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Financial Evangelist Robert Shiller Succumbs to His Own Cognitive Dissonance


How can one advocate democratization of financial innovation while arguing that human nature is hardwired to make bad decisions?

I need to start off by saying I am a big fan of Robert Shiller. Irrational Exuberance and Animal Spirits were excellent books, pointing out so many of our cognitive shortcomings in all things financial. And Irrational Exuberance, which was strongly recommended to me by David Lipton in March of 2000, about a month before the peak of the tech bubble, probably saved me a good deal of money as well. Moreover, these books came at times when the reigning ideology was "the freer the market, the better." Shiller was certainly swimming upstream by driving home the point that markets fail. The growing relevance of behavioral finance owes a lot to his work.

At the same time we have Robert Shiller, financial evangelist. He has long been a font of ideas on how financial education and innovation might make our lives better. And this brings us to the problem: How can a man who believes human nature is magnetically drawn to stories over facts, momentum over mean reversion, believe, for example, that encouraging the average person to hedge his/her home value in a futures market will not likely, at some point, end badly? If markets do fail, and if the frequency of market failure seems to be positively correlated to financial innovation, why would anyone want to give people even more weapons with which to hurt themselves?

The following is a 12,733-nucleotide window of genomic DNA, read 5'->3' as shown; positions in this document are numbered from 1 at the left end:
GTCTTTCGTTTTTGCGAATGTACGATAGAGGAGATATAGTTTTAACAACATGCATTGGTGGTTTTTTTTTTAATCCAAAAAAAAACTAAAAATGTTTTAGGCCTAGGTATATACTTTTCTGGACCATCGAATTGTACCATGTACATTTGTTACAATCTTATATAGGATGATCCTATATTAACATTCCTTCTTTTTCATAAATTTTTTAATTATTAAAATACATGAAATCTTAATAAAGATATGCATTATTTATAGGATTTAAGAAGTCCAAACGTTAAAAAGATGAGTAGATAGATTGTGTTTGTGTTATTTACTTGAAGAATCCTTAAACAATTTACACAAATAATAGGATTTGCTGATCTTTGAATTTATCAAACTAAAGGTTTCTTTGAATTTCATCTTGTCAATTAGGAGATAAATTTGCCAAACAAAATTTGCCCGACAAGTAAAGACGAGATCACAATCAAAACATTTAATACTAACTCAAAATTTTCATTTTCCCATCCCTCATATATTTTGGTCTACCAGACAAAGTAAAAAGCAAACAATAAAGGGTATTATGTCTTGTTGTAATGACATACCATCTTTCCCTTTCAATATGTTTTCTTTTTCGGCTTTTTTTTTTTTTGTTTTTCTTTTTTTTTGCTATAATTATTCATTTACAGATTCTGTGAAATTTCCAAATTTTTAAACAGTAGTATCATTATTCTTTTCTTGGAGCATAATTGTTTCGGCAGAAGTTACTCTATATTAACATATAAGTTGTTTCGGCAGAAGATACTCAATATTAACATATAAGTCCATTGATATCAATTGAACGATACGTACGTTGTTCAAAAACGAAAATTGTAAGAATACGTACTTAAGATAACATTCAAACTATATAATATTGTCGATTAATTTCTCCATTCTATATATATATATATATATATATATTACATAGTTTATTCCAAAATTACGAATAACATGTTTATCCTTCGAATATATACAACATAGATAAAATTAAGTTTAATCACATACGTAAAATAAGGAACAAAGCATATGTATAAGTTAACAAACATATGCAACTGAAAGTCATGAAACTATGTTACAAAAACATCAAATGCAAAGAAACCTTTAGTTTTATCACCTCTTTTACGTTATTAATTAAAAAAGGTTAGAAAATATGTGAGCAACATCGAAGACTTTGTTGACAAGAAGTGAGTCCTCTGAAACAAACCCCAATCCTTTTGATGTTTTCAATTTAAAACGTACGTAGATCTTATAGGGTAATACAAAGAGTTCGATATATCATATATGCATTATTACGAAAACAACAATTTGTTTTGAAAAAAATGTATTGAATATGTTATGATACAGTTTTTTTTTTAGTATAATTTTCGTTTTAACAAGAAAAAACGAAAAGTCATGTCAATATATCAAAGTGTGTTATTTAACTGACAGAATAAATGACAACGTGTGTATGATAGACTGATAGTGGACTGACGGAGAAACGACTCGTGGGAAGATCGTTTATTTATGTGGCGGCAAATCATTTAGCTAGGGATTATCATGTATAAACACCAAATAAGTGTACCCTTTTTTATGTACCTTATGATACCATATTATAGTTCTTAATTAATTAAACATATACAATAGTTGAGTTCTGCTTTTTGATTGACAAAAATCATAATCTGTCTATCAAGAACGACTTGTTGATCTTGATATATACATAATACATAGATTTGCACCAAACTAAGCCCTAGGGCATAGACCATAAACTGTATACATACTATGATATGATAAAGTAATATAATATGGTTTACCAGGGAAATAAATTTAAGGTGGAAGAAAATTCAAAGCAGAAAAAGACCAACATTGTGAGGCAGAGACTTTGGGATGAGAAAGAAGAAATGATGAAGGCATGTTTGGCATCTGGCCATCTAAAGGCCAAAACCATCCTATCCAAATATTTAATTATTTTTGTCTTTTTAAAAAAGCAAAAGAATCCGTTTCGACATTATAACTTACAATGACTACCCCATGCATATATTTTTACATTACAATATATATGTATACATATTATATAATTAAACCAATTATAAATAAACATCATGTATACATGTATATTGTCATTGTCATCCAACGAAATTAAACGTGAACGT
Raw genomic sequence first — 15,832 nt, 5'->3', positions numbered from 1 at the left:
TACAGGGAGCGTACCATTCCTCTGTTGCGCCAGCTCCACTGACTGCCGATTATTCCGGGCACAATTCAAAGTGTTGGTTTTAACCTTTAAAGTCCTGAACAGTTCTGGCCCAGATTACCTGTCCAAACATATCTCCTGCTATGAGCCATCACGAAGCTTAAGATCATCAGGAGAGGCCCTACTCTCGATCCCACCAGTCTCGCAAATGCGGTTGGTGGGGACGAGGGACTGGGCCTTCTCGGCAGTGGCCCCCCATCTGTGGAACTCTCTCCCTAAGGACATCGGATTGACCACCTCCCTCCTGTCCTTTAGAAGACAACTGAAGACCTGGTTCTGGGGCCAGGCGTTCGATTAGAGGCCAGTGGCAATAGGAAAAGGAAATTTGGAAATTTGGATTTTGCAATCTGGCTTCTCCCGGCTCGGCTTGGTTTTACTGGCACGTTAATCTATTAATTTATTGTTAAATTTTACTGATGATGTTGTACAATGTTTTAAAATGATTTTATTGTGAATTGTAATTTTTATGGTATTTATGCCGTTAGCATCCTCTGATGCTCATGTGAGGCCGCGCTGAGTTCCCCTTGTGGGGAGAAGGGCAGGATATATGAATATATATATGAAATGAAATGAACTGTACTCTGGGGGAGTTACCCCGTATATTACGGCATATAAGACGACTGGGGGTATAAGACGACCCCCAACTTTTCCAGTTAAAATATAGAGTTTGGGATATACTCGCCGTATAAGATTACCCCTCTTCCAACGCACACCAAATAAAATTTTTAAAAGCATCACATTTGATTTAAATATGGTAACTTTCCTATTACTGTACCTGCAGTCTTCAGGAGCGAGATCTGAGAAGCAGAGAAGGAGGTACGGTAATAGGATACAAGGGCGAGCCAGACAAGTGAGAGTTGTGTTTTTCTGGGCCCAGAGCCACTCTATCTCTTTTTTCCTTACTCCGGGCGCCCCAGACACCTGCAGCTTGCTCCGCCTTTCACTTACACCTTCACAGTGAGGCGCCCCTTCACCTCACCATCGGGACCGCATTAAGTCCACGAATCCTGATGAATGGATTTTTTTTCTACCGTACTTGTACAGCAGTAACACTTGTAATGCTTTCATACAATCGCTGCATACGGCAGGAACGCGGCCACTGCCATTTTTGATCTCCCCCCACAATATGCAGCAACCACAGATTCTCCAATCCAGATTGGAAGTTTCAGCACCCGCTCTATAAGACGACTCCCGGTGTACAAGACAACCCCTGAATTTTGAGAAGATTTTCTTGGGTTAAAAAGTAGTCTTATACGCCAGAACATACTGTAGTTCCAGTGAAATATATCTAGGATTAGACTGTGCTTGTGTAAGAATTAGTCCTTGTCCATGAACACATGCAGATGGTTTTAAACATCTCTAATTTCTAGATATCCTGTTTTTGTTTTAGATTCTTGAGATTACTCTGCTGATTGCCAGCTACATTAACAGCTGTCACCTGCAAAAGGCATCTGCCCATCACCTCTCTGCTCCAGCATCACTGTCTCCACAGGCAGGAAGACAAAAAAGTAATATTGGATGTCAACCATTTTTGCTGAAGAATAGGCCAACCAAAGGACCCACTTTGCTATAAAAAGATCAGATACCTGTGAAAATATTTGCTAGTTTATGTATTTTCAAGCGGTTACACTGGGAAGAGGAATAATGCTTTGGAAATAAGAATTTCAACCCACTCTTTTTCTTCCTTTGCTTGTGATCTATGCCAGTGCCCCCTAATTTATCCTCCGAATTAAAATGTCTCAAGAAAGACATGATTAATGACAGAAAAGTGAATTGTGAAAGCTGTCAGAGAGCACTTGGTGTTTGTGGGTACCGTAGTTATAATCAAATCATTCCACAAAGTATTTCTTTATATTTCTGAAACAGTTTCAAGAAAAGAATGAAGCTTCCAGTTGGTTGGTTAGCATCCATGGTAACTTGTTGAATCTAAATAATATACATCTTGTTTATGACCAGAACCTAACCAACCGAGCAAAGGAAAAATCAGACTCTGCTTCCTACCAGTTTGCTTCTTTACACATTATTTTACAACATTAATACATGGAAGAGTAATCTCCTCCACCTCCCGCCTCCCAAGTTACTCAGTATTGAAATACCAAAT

This, at its core, is really a version of the very same problem Alan Greenspan had some years back. On the one hand, Greenspan asserted that financial innovation in general and derivatives in particular would be used to dampen market risk, not increase, because banks' were profit maximizers, and their incentives meant we could trust them to self-regulate. And we know how that turned out. On the other, however, his book The Age of Turbulence explained various market crises under his watch by pointing out that the psychology of crowds, when under pressure, cannot be counted on to do the rational thing. Often, he argued, this negative psychology was self-reinforcing and there was little one could do to stop it.

It is conceivable that Shiller is at some level just being naive, and that he believes with sufficient education we can overcome our animal spirits. Personally, I think it is a bridge too far, and Robert Shiller, like Greenspan, by advocating democratization of financial innovation while arguing that human nature is hardwired to make bad decisions, has succumbed to his own little version of cognitive dissonance.

This article originally appeared on Behavioral Macro.

Twitter: @mark_dow
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